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Posts Tagged ‘private banking’

Wonder if Bank of S’pore provides this kind of service?

In Banks on 04/08/2012 at 7:15 am

Or if DBS’s and UOB’s private banks are even trying?

Coutts recalls a story when a client dropped his wallet over the side of his yacht. One satellite-phone call later and the bank couriered out cards and cash to the next port he was going to. Then there was the diabetic client who got straight off an aircraft and into back-to-back meetings. When he finally checked into his hotel, there was nothing on the menu he could eat, so he called his bank – obviously – which duly sent a taxi there, complete with restaurant recommendations.

Private banks even send their clients’ children on boot camps for offspring of the ultra-rich. AH Loder Advisers has an annual dog sled expedition across the Arctic. While billed as leadership training, these trips are as much about ensuring the children stay with the bank when they inherit.

http://www.guardian.co.uk/business/2012/jul/22/private-banks-swiss-accounts-coutts-tax

Serious money

In Banks on 17/07/2012 at 9:52 am

Will never hear of this in our MSM, only why the Swiss bankers are rushing to Asia (and S’pore).

Geneva, which became a refuge in the 1960s for Egyptian cotton merchants fleeing President Gamal Abdel Nasser, developed as a Middle East banking center after King Fahd constructed a palace in the lakeside suburb of Collonge-Bellerive, where he held councils on summer evenings

http://www.bloomberg.com/news/2012-07-10/geneva-bankers-tap-old-ties-to-find-new-riches-amid-arab-spring.html

Middle East has an estimated US$4.5 trillion of private wealth.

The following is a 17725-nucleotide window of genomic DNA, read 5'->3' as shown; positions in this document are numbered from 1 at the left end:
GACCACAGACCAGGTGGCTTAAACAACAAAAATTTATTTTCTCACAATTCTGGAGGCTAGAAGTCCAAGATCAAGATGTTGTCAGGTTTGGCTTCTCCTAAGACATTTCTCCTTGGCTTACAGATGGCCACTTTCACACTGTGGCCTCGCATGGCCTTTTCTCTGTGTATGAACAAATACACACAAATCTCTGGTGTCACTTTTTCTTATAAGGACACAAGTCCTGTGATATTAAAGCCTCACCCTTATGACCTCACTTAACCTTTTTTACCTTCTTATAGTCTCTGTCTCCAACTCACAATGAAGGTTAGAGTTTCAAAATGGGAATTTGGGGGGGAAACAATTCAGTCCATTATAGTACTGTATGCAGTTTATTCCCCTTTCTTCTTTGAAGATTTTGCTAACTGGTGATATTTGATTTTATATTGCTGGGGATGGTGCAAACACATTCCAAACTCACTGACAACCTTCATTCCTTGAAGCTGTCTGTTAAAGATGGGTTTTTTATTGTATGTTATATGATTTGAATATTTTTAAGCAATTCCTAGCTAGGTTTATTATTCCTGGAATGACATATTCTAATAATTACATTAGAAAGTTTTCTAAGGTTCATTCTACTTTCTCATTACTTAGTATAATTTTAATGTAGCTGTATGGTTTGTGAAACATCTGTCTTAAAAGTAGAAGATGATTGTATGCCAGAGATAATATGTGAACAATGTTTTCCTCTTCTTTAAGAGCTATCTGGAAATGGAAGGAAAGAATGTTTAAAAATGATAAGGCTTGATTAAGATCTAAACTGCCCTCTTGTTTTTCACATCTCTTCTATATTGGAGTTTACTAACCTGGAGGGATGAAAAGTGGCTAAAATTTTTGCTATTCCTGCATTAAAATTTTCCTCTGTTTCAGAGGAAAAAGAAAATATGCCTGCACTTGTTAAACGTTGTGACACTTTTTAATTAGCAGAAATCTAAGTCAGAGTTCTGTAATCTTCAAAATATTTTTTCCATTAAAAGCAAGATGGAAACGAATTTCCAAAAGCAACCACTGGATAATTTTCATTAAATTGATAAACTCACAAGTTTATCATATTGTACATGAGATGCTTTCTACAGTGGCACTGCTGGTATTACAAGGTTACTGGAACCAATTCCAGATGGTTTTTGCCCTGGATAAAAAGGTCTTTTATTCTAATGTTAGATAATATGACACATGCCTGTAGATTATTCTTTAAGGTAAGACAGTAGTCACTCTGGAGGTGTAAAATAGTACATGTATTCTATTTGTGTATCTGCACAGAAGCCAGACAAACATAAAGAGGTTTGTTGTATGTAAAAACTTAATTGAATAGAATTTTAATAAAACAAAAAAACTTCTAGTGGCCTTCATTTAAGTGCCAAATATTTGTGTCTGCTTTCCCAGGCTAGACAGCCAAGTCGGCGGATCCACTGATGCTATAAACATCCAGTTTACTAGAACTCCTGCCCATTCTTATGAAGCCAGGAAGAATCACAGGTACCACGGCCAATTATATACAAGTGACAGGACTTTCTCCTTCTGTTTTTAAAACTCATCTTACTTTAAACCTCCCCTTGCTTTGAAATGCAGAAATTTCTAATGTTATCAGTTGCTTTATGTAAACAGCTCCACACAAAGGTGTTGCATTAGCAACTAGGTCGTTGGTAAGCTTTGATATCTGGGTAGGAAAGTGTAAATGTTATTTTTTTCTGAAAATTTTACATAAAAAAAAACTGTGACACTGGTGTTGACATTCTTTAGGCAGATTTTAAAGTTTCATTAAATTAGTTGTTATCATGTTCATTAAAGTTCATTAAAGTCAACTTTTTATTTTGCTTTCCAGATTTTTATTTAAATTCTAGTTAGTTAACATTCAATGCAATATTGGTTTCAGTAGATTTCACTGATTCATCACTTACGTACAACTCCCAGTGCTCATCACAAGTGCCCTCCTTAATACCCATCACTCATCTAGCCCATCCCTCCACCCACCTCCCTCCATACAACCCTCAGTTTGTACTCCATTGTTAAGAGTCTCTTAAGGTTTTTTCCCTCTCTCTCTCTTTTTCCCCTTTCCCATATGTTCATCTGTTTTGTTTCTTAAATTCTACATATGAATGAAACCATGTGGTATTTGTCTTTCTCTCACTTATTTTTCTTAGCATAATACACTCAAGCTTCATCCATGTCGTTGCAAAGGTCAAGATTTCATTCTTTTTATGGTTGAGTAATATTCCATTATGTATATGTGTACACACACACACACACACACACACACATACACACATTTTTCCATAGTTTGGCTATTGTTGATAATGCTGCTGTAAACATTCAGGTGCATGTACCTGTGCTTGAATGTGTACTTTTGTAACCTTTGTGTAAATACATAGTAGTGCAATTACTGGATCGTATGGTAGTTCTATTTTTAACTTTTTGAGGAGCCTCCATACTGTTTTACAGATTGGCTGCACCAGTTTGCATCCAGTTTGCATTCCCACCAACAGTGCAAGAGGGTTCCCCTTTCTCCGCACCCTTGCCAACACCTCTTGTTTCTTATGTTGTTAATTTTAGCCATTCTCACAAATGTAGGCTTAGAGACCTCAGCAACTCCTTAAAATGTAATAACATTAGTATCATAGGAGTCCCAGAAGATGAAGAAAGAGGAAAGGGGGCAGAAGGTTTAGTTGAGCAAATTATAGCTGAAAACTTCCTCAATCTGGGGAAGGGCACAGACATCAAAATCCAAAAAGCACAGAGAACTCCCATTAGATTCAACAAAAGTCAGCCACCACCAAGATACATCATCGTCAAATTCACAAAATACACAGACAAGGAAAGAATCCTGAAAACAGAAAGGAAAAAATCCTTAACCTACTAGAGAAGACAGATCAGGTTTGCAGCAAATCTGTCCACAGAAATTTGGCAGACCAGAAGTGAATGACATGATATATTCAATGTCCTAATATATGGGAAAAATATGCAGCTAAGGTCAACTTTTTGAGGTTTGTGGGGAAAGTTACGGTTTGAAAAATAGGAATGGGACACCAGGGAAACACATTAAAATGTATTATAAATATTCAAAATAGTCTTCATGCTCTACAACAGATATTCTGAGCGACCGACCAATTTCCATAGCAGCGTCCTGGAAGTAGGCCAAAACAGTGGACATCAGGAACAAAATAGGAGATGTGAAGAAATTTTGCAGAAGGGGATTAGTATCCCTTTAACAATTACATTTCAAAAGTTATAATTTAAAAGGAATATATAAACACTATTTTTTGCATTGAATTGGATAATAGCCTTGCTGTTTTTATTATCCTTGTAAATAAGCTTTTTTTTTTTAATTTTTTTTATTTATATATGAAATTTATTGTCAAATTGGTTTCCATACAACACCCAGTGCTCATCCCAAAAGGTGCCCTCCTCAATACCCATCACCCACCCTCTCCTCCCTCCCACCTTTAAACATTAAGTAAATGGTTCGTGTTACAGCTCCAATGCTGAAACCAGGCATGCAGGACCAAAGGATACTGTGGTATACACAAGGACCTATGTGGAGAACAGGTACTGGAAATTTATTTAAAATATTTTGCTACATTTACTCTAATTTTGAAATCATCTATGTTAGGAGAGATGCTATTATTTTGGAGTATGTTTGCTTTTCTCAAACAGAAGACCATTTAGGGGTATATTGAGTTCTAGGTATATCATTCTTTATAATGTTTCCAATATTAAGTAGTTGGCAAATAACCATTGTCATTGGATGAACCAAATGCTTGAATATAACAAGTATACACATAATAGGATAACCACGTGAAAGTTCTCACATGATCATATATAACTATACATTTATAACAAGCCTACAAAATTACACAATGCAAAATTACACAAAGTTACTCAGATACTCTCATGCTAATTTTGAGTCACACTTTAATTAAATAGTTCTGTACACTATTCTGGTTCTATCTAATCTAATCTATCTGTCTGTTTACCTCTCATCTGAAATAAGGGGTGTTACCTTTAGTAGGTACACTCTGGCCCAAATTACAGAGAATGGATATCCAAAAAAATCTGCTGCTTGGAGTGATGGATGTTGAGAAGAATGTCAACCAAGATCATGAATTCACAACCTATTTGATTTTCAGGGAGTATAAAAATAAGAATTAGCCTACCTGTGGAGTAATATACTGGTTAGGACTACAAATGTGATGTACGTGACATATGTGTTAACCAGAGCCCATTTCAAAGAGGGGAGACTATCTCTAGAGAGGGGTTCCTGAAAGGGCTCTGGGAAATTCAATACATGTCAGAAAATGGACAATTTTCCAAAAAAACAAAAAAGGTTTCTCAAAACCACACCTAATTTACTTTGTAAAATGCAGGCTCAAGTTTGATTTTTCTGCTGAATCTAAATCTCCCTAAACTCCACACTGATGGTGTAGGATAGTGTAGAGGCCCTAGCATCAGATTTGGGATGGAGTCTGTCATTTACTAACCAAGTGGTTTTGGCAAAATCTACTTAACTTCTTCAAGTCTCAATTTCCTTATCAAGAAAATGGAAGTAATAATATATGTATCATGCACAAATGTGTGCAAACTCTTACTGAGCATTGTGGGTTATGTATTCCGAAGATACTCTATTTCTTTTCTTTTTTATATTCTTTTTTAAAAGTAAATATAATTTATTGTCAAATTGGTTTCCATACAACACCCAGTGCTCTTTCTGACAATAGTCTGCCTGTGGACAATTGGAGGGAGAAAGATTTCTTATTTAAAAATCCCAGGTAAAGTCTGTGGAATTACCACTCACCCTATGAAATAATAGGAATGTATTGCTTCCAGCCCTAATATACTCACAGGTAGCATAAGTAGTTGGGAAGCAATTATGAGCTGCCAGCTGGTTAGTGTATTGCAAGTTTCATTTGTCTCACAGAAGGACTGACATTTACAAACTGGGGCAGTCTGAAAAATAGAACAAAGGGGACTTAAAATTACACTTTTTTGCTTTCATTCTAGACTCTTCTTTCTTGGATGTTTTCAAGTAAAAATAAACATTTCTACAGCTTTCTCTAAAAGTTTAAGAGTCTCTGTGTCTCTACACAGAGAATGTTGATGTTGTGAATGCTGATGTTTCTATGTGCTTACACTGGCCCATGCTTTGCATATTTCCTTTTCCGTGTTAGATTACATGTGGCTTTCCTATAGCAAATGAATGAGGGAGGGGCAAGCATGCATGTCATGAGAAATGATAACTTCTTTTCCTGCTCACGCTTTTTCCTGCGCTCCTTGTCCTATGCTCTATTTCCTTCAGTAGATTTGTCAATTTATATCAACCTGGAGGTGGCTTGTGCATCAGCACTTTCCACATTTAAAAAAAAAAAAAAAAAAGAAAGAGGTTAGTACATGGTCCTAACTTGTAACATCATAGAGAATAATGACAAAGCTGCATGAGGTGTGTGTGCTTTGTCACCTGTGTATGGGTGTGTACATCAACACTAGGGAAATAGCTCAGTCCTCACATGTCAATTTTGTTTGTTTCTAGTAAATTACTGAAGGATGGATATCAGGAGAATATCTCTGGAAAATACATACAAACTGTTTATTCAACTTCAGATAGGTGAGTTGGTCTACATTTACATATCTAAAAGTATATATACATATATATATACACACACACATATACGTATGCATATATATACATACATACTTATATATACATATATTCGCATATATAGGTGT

Too bad abt the investment banks though  http://dealbook.nytimes.com/2012/05/24/in-the-persian-gulf-struggling-to-adapt-as-deals-dry-up/?src=dlbksb

OCBC: Reward for avoiding balls-up?

In Corporate governance on 17/03/2010 at 5:52 am

OCBC Bank granted chairman Cheong Choong Kong more than 230,000 share options – the most he has received since being appointed chairman in July 2003.

Could this I wonder be for avoiding the investment mess-ups that happened at SIA when he was CEO? Make no mistake, he was a vv gd CEO: operationally. SIA went from “strength to strength” as the cliché goes.

But during his tenure, there were two big investment mess-ups — buying into Virgin Atlantic at a very gd price for one Richard Branson (at a time when he needed money) and Air NZ. Air NZ went bankrupt (mainly because of the crisis that hit the airline industry post 9/11) and it could have been worse. SIA wanted to increase its stake sometime before before 9/11 but was blocked by the NZ government because Air NZ was a “strategic asset”. While the Air NZ investment was only a peanuty S$403m, the 49% stake in Virgin cost £600m (US$960m).

But maybe OCBC shld have waited. The purchase of ING’s Asian private banking business could come to haunt OCBC. A few days before this deal was annced, ING sold its European biz, at a fraction of the multiple that it got for Asia. Only time will tell if the growth in Asian wealth and OCBC’s ability to grow the private banking biz will justify the hefty premium that OCBC paid.

It paid US$1.46bn which represents 5.8% of the unit’s assets under management, after adjusting for surplus capital of US$550m. This compares with the 2.3% measure paid by Julius Baer for ING’s Swiss assets which is in line with another European purchase by an American private equity group of a smallish private banking outfit — RHJI’s purchase of Kleinworth Benson from Commerzbank.

But to be fair to OCBC and its chairman, HSBC is rumoured to have also bid US$1.46bn but was unwilling to give an assurance that there would not be staff layoffs. OCBC was willing.

Update 22 April 2010

The media have reported that OCBC’s inhouse prvate banking team is unhappy, with resignations etc being made.

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